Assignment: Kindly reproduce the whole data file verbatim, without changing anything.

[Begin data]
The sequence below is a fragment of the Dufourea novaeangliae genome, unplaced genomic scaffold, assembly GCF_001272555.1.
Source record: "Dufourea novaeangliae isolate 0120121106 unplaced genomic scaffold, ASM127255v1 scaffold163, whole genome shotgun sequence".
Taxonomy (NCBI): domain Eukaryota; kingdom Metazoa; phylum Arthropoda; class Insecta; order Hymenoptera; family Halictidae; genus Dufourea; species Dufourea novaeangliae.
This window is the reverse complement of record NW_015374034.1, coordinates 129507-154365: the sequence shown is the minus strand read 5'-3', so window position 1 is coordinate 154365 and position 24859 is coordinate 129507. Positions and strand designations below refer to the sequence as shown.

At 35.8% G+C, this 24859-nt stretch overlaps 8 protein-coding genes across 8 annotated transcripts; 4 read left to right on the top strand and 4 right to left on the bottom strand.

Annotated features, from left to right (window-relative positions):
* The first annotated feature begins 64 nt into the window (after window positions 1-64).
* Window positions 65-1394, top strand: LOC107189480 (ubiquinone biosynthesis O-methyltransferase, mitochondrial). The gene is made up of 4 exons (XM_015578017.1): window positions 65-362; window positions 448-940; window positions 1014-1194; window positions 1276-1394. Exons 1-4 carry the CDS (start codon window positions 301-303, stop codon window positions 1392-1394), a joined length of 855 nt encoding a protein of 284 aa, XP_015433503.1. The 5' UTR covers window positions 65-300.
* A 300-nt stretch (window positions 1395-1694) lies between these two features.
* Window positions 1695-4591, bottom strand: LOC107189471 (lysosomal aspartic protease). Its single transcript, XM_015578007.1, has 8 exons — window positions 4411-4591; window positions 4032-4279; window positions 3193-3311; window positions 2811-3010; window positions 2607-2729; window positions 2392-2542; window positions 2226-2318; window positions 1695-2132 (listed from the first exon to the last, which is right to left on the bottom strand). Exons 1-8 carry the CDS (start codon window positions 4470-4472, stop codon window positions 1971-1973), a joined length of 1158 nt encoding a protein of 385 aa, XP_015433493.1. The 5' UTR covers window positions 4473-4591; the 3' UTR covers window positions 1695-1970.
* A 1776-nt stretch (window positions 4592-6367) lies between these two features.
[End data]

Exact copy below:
The sequence below is a fragment of the Dufourea novaeangliae genome, unplaced genomic scaffold, assembly GCF_001272555.1.
Source record: "Dufourea novaeangliae isolate 0120121106 unplaced genomic scaffold, ASM127255v1 scaffold163, whole genome shotgun sequence".
Taxonomy (NCBI): domain Eukaryota; kingdom Metazoa; phylum Arthropoda; class Insecta; order Hymenoptera; family Halictidae; genus Dufourea; species Dufourea novaeangliae.
This window is the reverse complement of record NW_015374034.1, coordinates 129507-154365: the sequence shown is the minus strand read 5'-3', so window position 1 is coordinate 154365 and position 24859 is coordinate 129507. Positions and strand designations below refer to the sequence as shown.

At 35.8% G+C, this 24859-nt stretch overlaps 8 protein-coding genes across 8 annotated transcripts; 4 read left to right on the top strand and 4 right to left on the bottom strand.

Annotated features, from left to right (window-relative positions):
* The first annotated feature begins 64 nt into the window (after window positions 1-64).
* Window positions 65-1394, top strand: LOC107189480 (ubiquinone biosynthesis O-methyltransferase, mitochondrial). The gene is made up of 4 exons (XM_015578017.1): window positions 65-362; window positions 448-940; window positions 1014-1194; window positions 1276-1394. Exons 1-4 carry the CDS (start codon window positions 301-303, stop codon window positions 1392-1394), a joined length of 855 nt encoding a protein of 284 aa, XP_015433503.1. The 5' UTR covers window positions 65-300.
* A 300-nt stretch (window positions 1395-1694) lies between these two features.
* Window positions 1695-4591, bottom strand: LOC107189471 (lysosomal aspartic protease). Its single transcript, XM_015578007.1, has 8 exons — window positions 4411-4591; window positions 4032-4279; window positions 3193-3311; window positions 2811-3010; window positions 2607-2729; window positions 2392-2542; window positions 2226-2318; window positions 1695-2132 (listed from the first exon to the last, which is right to left on the bottom strand). Exons 1-8 carry the CDS (start codon window positions 4470-4472, stop codon window positions 1971-1973), a joined length of 1158 nt encoding a protein of 385 aa, XP_015433493.1. The 5' UTR covers window positions 4473-4591; the 3' UTR covers window positions 1695-1970.
* A 1776-nt stretch (window positions 4592-6367) lies between these two features.